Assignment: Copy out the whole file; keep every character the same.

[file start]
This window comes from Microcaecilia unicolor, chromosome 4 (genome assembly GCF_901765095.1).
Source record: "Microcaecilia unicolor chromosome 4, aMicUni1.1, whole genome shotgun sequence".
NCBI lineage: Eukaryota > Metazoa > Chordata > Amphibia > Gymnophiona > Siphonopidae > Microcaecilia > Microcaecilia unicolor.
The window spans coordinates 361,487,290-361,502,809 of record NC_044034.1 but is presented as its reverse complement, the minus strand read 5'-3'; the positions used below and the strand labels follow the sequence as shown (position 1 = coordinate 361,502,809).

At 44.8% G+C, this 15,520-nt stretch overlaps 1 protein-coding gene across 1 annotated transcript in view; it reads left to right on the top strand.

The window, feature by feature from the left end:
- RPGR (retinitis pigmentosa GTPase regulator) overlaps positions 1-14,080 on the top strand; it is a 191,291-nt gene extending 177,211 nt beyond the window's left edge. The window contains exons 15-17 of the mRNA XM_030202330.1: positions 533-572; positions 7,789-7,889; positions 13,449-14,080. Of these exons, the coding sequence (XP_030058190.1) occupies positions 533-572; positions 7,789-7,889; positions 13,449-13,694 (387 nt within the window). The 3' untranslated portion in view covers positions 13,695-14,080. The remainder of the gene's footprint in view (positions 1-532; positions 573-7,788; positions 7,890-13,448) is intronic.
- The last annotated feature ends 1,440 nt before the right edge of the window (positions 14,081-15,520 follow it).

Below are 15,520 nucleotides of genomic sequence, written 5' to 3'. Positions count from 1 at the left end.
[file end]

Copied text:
This window comes from Microcaecilia unicolor, chromosome 4 (genome assembly GCF_901765095.1).
Source record: "Microcaecilia unicolor chromosome 4, aMicUni1.1, whole genome shotgun sequence".
NCBI lineage: Eukaryota > Metazoa > Chordata > Amphibia > Gymnophiona > Siphonopidae > Microcaecilia > Microcaecilia unicolor.
The window spans coordinates 361,487,290-361,502,809 of record NC_044034.1 but is presented as its reverse complement, the minus strand read 5'-3'; the positions used below and the strand labels follow the sequence as shown (position 1 = coordinate 361,502,809).

At 44.8% G+C, this 15,520-nt stretch overlaps 1 protein-coding gene across 1 annotated transcript in view; it reads left to right on the top strand.

The window, feature by feature from the left end:
- RPGR (retinitis pigmentosa GTPase regulator) overlaps positions 1-14,080 on the top strand; it is a 191,291-nt gene extending 177,211 nt beyond the window's left edge. The window contains exons 15-17 of the mRNA XM_030202330.1: positions 533-572; positions 7,789-7,889; positions 13,449-14,080. Of these exons, the coding sequence (XP_030058190.1) occupies positions 533-572; positions 7,789-7,889; positions 13,449-13,694 (387 nt within the window). The 3' untranslated portion in view covers positions 13,695-14,080. The remainder of the gene's footprint in view (positions 1-532; positions 573-7,788; positions 7,890-13,448) is intronic.
- The last annotated feature ends 1,440 nt before the right edge of the window (positions 14,081-15,520 follow it).

Below are 15,520 nucleotides of genomic sequence, written 5' to 3'. Positions count from 1 at the left end.